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Saturday, June 27, 2009

How to grow hibiscus from stem cuttings

Posted by archu at 9:22 PM


The first step in starting a new hibiscus from cuttings is to take the cuttings from new growth in the spring or summer months. Use a pair of gardening scissors to gently cut a small piece of the new growth, about the length of a pencil. Leave only 2-3 leaves at the top of the cutting and remove any remaining leaves. Note: It is best to take several cuttings, as the hibiscus starts tend to do better when several are planted together.

Next, cut slits in a couple of the nodes near the bottom of the cutting. The nodes are the small bulges protruding from the stem. The new roots will emerge from the nodes you slit.

Now you will want to dip the nodes in a rooting compound, which can be purchased at your local nursery or gardening center. You may choose to make your own homemade rooting compound.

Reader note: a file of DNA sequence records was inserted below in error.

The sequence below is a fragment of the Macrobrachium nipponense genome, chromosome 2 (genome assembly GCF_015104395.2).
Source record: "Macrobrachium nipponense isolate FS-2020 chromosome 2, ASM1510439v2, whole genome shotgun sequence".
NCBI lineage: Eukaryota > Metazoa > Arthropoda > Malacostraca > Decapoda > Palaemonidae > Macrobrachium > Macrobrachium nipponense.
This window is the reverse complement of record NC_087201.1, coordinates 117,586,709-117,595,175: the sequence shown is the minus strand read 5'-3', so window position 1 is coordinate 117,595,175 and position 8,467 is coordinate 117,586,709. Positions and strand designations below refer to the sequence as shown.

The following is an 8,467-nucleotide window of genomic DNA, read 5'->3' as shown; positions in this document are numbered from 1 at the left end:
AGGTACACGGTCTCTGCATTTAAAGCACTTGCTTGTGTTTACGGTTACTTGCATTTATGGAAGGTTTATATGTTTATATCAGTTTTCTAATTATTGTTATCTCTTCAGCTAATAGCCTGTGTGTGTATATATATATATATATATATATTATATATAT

After you have dipped the nodes into the rooting compound, place the cuttings in a large pot that is filled with a growing medium. Perlite works very well for rooting the hibiscus, but as long as your growing medium is moist and well-drained, it should work nicely. Again, group together several cuttings in the pot for the best rooting growth.

Once you have placed your cuttings in the pot, place the pot in a water-filled tray. Be sure that the water is deep enough to cover the pot's drainage holes. This will allow the cuttings to soak up moisture from the bottom and ensure that the growing medium stays moist. Mist the cuttings often.

Keep the pot in partial sun and in temperatures ranging from 70 to 85 degrees. In about 6-8 weeks, your cuttings should root. Allow the rooted cuttings to become strong and established before transplanting them.

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